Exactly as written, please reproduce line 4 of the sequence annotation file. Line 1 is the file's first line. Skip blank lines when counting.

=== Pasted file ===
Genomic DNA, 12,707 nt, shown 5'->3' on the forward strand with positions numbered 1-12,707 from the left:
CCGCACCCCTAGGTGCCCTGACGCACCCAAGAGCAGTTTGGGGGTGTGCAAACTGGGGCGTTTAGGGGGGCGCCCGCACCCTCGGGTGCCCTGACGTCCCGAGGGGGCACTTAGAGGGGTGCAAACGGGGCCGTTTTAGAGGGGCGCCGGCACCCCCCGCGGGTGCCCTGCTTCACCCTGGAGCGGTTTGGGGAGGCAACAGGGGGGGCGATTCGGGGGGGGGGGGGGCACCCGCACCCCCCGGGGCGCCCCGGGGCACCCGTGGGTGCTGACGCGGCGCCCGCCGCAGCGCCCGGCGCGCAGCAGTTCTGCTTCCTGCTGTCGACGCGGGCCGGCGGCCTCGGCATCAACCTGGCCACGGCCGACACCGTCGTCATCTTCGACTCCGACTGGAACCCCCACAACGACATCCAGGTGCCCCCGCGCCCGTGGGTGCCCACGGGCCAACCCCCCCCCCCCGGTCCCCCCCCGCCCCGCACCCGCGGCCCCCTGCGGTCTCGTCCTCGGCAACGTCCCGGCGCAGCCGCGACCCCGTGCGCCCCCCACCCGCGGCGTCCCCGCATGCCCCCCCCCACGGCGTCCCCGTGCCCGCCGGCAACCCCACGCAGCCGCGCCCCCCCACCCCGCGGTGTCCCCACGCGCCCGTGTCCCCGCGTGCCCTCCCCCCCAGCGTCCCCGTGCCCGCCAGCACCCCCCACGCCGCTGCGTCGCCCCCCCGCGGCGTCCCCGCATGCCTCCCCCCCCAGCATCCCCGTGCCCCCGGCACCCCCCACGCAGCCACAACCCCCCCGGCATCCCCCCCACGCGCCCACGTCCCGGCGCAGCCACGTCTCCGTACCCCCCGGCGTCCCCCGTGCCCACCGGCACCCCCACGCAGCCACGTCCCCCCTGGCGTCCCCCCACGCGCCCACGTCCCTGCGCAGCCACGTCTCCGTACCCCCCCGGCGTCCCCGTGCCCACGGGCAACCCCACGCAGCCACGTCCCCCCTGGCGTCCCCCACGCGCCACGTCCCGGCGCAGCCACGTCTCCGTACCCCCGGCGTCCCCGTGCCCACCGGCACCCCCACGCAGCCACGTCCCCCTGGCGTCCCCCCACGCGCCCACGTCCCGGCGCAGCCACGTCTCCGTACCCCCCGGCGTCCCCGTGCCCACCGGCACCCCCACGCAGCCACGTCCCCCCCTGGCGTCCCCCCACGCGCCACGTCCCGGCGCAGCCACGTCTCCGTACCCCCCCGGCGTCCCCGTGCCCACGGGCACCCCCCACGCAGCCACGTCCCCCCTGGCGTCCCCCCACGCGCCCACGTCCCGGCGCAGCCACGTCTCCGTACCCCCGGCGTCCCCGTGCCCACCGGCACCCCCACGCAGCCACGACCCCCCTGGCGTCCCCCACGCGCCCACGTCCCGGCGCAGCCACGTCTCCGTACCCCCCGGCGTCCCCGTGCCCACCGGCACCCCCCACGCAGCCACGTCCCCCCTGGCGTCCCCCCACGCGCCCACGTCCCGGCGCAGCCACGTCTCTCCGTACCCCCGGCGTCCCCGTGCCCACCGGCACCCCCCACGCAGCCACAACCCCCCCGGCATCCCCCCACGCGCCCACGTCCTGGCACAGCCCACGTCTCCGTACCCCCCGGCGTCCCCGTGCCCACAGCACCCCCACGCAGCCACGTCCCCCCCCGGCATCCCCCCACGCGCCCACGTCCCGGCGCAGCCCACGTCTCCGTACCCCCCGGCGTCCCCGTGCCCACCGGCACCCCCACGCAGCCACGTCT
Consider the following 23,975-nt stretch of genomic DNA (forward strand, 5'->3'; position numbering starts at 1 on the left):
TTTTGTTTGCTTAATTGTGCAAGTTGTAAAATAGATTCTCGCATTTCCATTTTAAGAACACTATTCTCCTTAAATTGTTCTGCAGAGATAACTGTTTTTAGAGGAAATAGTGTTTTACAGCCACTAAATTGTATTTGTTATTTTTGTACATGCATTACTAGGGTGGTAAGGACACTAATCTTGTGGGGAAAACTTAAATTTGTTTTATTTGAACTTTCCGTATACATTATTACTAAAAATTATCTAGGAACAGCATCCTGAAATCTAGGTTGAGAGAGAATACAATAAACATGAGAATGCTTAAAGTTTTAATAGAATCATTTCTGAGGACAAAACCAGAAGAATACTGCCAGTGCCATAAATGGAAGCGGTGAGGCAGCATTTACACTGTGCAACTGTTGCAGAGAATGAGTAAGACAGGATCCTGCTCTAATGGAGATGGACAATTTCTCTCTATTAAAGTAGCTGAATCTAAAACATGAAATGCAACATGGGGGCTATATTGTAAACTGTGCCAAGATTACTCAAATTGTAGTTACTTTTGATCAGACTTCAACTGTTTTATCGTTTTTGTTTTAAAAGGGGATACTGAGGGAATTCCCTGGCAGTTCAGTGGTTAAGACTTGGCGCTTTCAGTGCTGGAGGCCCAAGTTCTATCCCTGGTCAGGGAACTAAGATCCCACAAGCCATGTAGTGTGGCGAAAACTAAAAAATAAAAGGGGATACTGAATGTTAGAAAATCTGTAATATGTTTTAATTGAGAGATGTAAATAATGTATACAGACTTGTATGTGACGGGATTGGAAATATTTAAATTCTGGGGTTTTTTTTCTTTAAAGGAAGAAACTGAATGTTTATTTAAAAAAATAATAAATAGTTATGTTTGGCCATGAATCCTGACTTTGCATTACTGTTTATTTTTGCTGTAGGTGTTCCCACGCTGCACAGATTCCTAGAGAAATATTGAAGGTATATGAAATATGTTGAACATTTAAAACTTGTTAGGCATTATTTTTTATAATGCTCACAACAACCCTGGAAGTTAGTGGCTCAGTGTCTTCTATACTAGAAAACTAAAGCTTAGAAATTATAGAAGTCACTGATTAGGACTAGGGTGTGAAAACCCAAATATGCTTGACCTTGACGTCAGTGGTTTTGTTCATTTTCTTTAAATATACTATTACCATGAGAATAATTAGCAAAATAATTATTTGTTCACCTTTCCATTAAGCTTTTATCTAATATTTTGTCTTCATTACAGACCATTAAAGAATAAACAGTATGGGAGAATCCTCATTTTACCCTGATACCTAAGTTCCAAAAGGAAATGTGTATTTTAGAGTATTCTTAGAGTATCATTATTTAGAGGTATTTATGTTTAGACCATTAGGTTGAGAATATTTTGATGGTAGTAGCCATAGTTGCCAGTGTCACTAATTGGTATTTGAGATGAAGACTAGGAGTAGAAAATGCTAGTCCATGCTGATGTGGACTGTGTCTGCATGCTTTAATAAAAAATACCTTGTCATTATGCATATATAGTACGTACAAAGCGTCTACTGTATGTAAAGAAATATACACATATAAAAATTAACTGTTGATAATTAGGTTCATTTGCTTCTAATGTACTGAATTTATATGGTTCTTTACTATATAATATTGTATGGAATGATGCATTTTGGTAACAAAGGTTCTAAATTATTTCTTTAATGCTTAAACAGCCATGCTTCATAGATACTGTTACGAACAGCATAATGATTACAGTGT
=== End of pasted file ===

TTTTGTTTGCTTAATTGTGCAAGTTGTAAAATAGATTCTCGCATTTCCATTTTAAGAACACTATTCTCCTTAAATTGTTCTGCAGAGATAACTGTTTTTAGAGGAAATAGTGTTTTACAGCCACTAAATTGTATTTGTTATTTTTGTACATGCATTACTAGGGTGGTAAGGACACTAATCTTGTGGGGAAAACTTAAATTTGTTTTATTTGAACTTTCCGTATACATTATTACTAAAAATTATCTAGGAACAGCATCCTGAAATCTAGGTTGAGAGAGAATACAATAAACATGAGAATGCTTAAAGTTTTAATAGAATCATTTCTGAGGACAAAACCAGAAGAATACTGCCAGTGCCATAAATGGAAGCGGTGAGGCAGCATTTACACTGTGCAACTGTTGCAGAGAATGAGTAAGACAGGATCCTGCTCTAATGGAGATGGACAATTTCTCTCTATTAAAGTAGCTGAATCTAAAACATGAAATGCAACATGGGGGCTATATTGTAAACTGTGCCAAGATTACTCAAATTGTAGTTACTTTTGATCAGACTTCAACTGTTTTATCGTTTTTGTTTTAAAAGGGGATACTGAGGGAATTCCCTGGCAGTTCAGTGGTTAAGACTTGGCGCTTTCAGTGCTGGAGGCCCAAGTTCTATCCCTGGTCAGGGAACTAAGATCCCACAAGCCATGTAGTGTGGCGAAAACTAAAAAATAAAAGGGGATACTGAATGTTAGAAAATCTGTAATATGTTTTAATTGAGAGATGTAAATAATGTATACAGACTTGTATGTGACGGGATTGGAAATATTTAAATTCTGGGGTTTTTTTTCTTTAAAGGAAGAAACTGAATGTTTATTTAAAAAAATAATAAATAGTTATGTTTGGCCATGAATCCTGACTTTGCATTACTGTTTATTTTTGCTGTAGGTGTTCCCACGCTGCACAGATTCCTAGAGAAATATTGAAGGTATATGAAATATGTTGAACATTTAAAACTTGTTAGGCATTATTTTTTATAATGCTCACAACAACCCTGGAAGTTAGTGGCTCAGTGTCTTCTATACTAGAAAACTAAAGCTTAGAAATTATAGAAGTCACTGATTAGGACTAGGGTGTGAAAACCCAAATATGCTTGACCTTGACGTCAGTGGTTTTGTTCATTTTCTTTAAATATACTATTACCATGAGAATAATTAGCAAAATAATTATTTGTTCACCTTTCCATTAAGCTTTTATCTAATATTTTGTCTTCATTACAGACCATTAAAGAATAAACAGTATGGGAGAATCCTCATTTTACCCTGATACCTAAGTTCCAAAAGGAAATGTGTATTTTAGAGTATTCTTAGAGTATCATTATTTAGAGGTATTTATGTTTAGACCATTAGGTTGAGAATATTTTGATGGTAGTAGCCATAGTTGCCAGTGTCACTAATTGGTATTTGAGATGAAGACTAGGAGTAGAAAATGCTAGTCCATGCTGATGTGGACTGTGTCTGCATGCTTTAATAAAAAATACCTTGTCATTATGCATATATAGTACGTACAAAGCGTCTACTGTATGTAAAGAAATATACACATATAAAAATTAACTGTTGATAATTAGGTTCATTTGCTTCTAATGTACTGAATTTATATGGTTCTTTACTATATAATATTGTATGGAATGATGCATTTTGGTAACAAAGGTTCTAAATTATTTCTTTAATGCTTAAACAGCCATGCTTCATAGATACTGTTACGAACAGCATAATGATTACAGTGT